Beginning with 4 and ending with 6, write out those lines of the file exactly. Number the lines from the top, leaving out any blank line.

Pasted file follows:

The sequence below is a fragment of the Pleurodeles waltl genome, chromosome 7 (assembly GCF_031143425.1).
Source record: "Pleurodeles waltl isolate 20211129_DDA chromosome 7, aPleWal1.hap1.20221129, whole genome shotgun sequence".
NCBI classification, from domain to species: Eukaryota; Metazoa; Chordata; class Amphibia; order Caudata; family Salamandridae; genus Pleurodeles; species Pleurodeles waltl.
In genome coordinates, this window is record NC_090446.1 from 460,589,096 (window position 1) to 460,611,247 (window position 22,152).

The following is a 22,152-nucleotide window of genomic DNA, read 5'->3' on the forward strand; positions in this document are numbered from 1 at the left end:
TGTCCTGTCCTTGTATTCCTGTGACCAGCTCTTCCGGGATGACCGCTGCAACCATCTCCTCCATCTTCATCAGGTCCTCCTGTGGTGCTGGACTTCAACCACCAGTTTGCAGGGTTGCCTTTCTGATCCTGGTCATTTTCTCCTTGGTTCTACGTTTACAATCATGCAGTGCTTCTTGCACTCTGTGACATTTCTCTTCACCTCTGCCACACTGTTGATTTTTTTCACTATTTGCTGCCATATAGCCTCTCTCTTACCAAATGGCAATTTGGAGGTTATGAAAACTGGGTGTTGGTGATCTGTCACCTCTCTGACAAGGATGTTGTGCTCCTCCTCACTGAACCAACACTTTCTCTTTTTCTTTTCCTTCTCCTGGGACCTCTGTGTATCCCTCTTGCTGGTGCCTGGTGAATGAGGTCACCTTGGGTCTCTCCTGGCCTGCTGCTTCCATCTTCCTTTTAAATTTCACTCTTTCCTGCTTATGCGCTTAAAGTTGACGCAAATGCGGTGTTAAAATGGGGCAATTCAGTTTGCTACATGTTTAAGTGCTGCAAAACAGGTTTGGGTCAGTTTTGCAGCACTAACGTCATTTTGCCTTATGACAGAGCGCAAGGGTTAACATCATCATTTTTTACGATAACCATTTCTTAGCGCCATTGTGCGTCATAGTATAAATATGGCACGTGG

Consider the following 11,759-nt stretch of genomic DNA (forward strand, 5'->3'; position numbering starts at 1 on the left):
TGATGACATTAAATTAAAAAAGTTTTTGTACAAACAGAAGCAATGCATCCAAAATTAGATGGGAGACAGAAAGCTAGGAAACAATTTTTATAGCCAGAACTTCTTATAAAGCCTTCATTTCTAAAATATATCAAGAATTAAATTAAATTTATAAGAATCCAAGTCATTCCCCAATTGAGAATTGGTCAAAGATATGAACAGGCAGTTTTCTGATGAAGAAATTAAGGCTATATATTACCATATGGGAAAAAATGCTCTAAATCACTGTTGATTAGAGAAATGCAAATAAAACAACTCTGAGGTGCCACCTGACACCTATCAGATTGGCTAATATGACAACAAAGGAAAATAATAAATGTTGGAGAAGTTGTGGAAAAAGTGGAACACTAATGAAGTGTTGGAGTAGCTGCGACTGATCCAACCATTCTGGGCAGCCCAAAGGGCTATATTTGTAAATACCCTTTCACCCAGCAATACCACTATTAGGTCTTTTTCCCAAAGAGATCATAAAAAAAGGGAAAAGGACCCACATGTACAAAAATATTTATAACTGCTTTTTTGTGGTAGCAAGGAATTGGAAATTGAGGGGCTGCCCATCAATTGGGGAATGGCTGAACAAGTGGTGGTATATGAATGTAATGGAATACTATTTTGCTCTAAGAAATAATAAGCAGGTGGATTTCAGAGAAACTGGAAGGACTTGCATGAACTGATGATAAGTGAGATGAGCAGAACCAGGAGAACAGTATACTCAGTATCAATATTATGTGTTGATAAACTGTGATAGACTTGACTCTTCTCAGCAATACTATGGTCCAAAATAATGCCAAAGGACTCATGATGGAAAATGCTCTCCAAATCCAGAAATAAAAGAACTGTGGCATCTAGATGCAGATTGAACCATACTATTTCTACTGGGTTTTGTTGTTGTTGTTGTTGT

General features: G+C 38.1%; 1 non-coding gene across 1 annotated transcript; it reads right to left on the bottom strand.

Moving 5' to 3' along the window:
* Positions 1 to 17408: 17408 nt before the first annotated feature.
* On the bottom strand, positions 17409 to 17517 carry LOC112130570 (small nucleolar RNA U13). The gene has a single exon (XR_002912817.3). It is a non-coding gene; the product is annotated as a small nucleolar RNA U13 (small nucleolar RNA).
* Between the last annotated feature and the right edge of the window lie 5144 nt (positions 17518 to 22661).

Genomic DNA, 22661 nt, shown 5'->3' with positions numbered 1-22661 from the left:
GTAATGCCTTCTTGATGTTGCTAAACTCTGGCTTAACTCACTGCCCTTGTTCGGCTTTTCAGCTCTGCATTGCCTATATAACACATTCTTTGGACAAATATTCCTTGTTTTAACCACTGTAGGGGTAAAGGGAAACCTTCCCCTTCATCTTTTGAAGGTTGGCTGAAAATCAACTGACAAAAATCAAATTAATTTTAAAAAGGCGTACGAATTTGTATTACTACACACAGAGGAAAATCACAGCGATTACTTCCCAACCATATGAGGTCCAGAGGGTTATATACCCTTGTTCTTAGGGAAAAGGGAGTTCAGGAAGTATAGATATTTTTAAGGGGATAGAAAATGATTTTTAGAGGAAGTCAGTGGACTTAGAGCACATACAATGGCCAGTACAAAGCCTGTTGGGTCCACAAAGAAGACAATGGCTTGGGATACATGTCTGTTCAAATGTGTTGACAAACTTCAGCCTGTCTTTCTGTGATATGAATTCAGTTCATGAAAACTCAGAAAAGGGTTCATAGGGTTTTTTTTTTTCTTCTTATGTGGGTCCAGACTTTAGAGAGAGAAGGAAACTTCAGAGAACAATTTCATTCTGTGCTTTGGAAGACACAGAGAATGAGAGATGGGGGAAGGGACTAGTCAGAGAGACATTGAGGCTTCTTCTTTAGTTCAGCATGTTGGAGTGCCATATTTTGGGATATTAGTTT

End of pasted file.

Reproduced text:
In genome coordinates, this window is record NC_090446.1 from 460,589,096 (window position 1) to 460,611,247 (window position 22,152).

The following is a 22,152-nucleotide window of genomic DNA, read 5'->3' on the forward strand; positions in this document are numbered from 1 at the left end:
TGTCCTGTCCTTGTATTCCTGTGACCAGCTCTTCCGGGATGACCGCTGCAACCATCTCCTCCATCTTCATCAGGTCCTCCTGTGGTGCTGGACTTCAACCACCAGTTTGCAGGGTTGCCTTTCTGATCCTGGTCATTTTCTCCTTGGTTCTACGTTTACAATCATGCAGTGCTTCTTGCACTCTGTGACATTTCTCTTCACCTCTGCCACACTGTTGATTTTTTTCACTATTTGCTGCCATATAGCCTCTCTCTTACCAAATGGCAATTTGGAGGTTATGAAAACTGGGTGTTGGTGATCTGTCACCTCTCTGACAAGGATGTTGTGCTCCTCCTCACTGAACCAACACTTTCTCTTTTTCTTTTCCTTCTCCTGGGACCTCTGTGTATCCCTCTTGCTGGTGCCTGGTGAATGAGGTCACCTTGGGTCTCTCCTGGCCTGCTGCTTCCATCTTCCTTTTAAATTTCACTCTTTCCTGCTTATGCGCTTAAAGTTGACGCAAATGCGGTGTTAAAATGGGGCAATTCAGTTTGCTACATGTTTAAGTGCTGCAAAACAGGTTTGGGTCAGTTTTGCAGCACTAACGTCATTTTGCCTTATGACAGAGCGCAAGGGTTAACATCATCATTTTTTACGATAACCATTTCTTAGCGCCATTGTGCGTCATAGTATAAATATGGCACGTGG